THE world’s first light aeroplane was built in 1908 by Alberto Santos-Dumont, the son of a wealthy Brazilian coffee planter. Santos-Dumont went to Paris in 1891. Six years later he made his first balloon ascent, and from that time his enthusiasm for aeronautics was born. Shortly afterwards he built his first airship, which was 82 feet long and 11 feet in diameter.
In 1901 he opened works at St. Cloud, near Paris. At this period Henry de la Meurthe (whose ambition it was to develop the petrol engine in aircraft) offered a prize of £4,000 for a flight from St. Cloud, round the Eiffel Tower and back to St. Cloud. Santos-Dumont won this prize with his sixth airship, which flew the distance of nine and a half miles within the required time of half an hour. This airship was 103 feet long and had a cubic feet capacity of 22,000. It was fitted with a 16 horse-power engine.
Despite this triumph Santos-Dumont realized the limitations of the lighter-than-air craft of that time, and he turned his attention to the aeroplane. After having helped the Voisin brothers with their experiments with biplane gliders, Santos-Dumont designed his own aeroplane, a box-kite on the principles due to Hargrave (the inventor of the box-kite). which the Voisin brothers built for him.
This machine was a cumbersome, lumbering affair, but it made history, or rather one of its type did, for Santos-Dumont built a second machine of the same design with which he made the first officially-observed flight in Europe.
It had a small box-kite plane in front and two large box-kite planes, set at a dihedral angle, at the back, and this gave the machine an appearance of flying “tail first”. It was fitted with a 50 horse-power engine. In 1906, after one or two abortive attempts, this odd-looking aeroplane flew for several seconds for a distance of slightly more than 50 feet.
In October and November of the same year Santos-Dumont made longer flights, and won the Archdeacon Prize (presented by M. Archdeacon for the first flight in France over 25 metres; 27¼ yards) and the Aero Club of France prize for the first flights of over 100 metres (109 yards). Santos-Dumont’s longest flight up to November 1906 was 220 metres (240 yards).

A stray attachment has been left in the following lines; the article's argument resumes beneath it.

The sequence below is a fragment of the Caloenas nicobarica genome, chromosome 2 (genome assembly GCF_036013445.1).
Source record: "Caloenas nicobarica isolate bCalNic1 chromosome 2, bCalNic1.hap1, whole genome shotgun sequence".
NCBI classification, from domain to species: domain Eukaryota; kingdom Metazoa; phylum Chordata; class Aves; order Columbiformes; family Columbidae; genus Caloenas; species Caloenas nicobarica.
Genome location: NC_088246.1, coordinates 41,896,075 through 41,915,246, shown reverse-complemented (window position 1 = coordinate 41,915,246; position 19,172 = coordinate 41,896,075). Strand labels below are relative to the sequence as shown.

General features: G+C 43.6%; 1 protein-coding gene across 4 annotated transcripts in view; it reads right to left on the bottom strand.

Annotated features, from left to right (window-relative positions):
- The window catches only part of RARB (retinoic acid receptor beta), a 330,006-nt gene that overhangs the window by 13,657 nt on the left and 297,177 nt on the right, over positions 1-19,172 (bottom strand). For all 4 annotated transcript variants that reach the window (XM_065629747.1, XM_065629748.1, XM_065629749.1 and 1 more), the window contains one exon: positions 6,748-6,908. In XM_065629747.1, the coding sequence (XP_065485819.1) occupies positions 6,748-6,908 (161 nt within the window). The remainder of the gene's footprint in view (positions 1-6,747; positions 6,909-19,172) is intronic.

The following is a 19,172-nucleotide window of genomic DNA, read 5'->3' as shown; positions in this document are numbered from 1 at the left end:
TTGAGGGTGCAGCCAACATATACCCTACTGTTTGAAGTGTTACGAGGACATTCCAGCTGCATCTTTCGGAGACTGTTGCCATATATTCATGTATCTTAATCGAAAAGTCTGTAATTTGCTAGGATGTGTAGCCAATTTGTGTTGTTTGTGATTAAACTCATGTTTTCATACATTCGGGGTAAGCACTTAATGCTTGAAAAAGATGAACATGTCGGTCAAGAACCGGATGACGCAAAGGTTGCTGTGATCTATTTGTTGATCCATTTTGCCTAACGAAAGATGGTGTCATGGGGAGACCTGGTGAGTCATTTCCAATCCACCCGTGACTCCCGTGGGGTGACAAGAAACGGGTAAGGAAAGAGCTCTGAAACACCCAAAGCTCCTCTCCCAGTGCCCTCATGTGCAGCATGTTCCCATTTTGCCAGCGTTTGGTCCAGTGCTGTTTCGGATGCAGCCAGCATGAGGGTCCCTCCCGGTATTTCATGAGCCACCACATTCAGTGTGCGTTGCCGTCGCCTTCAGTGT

Many people were beginning to “find their wings” in those days, and Santos-Dumont’s record was disputed. A Dane, J. C. H. Ellehammer, claimed to have made a power-driven flight at Lindholm some months before Santos-Dumont’s successful attempt. As this was not officially observed, the honour stands to Santos-Dumont’s credit.
He was dissatisfied with the heavy aeroplane with which he had made his successful European flights, as he had been dissatisfied with the airships which had brought him fame, and he worked out a design for a lighter aeroplane. He believed that the future of aeronautics must lie with light aircraft easily handled and relatively inexpensive.
THE WORLD’S FIRST LIGHT AEROPLANE. The Demoiselle was built by Santos-Dumont in 1908. The use of bamboo and the system of staying made this aeroplane.one of the lightest and simplest to construct of its time. It weighed 242 1b. The tail moved as a whole about a universal joint fixed to the back of the framework. A twin-cylinder water-cooled Darracq engine of 30 horse-power was fitted, and gave the machine a speed of 60 miles an hour. The span of the wings was only about 18 feet.
This idea eventually resolved itself into the world’s first light aeroplane - the famous Demoiselle. It weighed 242 lb and was fitted with a 30 horsepower, two-cylinder engine which drove a two-bladed propeller about 6½ feet in diameter. The Demoiselle had a speed of 60 miles an hour, and held the world-record for a take-off: it rose in just over six seconds after a run of only 70 metres (76½ yards). The Demoiselle had a wing span of just over 18 feet, and was built mainly of bamboo. The pilot sat beneath the main plane on a seat made of canvas fastened to the framework of the aeroplane, and he was fully exposed to the wind and the weather.
Judged from a strictly practical point of view, the Demoiselle was not outstandingly successful. Indeed, none of Santos-Dumont’s designs was particularly successful, but his contributions to aeronautics were none the less valuable. Although his designs had no permanent value, he was a genuine pioneer in that he laid down certain foundations which, however imperfect, his successors were able to adapt. The Demoiselle, for example, was fundamentally a sound idea, and could be built for as little as £200. Santos-Dumont died in 1932, and he had lived, therefore, to see the light aeroplane develop from his own crude aeroplane into something practicable. Apart from his contributions to aviation and the records that stand to his credit, Santos-Dumont did great service to aeronautics. His picturesque personality and his enthusiasm had a popular appeal and they helped to direct public attention to aviation.